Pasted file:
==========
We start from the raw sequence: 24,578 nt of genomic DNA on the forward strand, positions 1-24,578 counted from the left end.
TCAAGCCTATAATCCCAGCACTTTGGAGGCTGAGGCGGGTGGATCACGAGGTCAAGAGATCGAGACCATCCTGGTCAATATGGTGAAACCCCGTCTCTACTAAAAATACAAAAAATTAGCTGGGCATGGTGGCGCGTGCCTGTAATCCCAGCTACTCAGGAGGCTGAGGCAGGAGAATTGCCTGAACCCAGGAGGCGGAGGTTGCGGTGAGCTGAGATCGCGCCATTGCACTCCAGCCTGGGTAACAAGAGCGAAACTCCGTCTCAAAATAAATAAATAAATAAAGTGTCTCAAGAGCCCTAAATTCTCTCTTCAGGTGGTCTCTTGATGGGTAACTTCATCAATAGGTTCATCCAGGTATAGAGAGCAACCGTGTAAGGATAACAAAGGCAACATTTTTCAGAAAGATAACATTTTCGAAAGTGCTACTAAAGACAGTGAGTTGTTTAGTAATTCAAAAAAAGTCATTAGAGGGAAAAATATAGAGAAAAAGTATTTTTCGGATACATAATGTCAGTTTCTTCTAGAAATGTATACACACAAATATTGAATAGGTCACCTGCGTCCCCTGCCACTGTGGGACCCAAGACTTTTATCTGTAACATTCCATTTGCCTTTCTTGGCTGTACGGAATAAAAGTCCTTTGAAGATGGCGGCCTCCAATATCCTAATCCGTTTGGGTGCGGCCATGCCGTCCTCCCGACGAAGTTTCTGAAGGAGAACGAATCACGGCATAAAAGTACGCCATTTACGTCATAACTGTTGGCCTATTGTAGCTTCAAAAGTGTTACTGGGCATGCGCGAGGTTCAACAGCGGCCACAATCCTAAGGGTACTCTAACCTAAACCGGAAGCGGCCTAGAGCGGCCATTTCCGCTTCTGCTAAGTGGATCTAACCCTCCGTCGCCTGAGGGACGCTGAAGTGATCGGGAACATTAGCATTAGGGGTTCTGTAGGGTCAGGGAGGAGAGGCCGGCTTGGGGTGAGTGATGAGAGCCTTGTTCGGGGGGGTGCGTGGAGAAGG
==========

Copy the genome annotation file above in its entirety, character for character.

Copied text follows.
We start from the raw sequence: 24,578 nt of genomic DNA on the forward strand, positions 1-24,578 counted from the left end.
TCAAGCCTATAATCCCAGCACTTTGGAGGCTGAGGCGGGTGGATCACGAGGTCAAGAGATCGAGACCATCCTGGTCAATATGGTGAAACCCCGTCTCTACTAAAAATACAAAAAATTAGCTGGGCATGGTGGCGCGTGCCTGTAATCCCAGCTACTCAGGAGGCTGAGGCAGGAGAATTGCCTGAACCCAGGAGGCGGAGGTTGCGGTGAGCTGAGATCGCGCCATTGCACTCCAGCCTGGGTAACAAGAGCGAAACTCCGTCTCAAAATAAATAAATAAATAAAGTGTCTCAAGAGCCCTAAATTCTCTCTTCAGGTGGTCTCTTGATGGGTAACTTCATCAATAGGTTCATCCAGGTATAGAGAGCAACCGTGTAAGGATAACAAAGGCAACATTTTTCAGAAAGATAACATTTTCGAAAGTGCTACTAAAGACAGTGAGTTGTTTAGTAATTCAAAAAAAGTCATTAGAGGGAAAAATATAGAGAAAAAGTATTTTTCGGATACATAATGTCAGTTTCTTCTAGAAATGTATACACACAAATATTGAATAGGTCACCTGCGTCCCCTGCCACTGTGGGACCCAAGACTTTTATCTGTAACATTCCATTTGCCTTTCTTGGCTGTACGGAATAAAAGTCCTTTGAAGATGGCGGCCTCCAATATCCTAATCCGTTTGGGTGCGGCCATGCCGTCCTCCCGACGAAGTTTCTGAAGGAGAACGAATCACGGCATAAAAGTACGCCATTTACGTCATAACTGTTGGCCTATTGTAGCTTCAAAAGTGTTACTGGGCATGCGCGAGGTTCAACAGCGGCCACAATCCTAAGGGTACTCTAACCTAAACCGGAAGCGGCCTAGAGCGGCCATTTCCGCTTCTGCTAAGTGGATCTAACCCTCCGTCGCCTGAGGGACGCTGAAGTGATCGGGAACATTAGCATTAGGGGTTCTGTAGGGTCAGGGAGGAGAGGCCGGCTTGGGGTGAGTGATGAGAGCCTTGTTCGGGGGGGTGCGTGGAGAAGG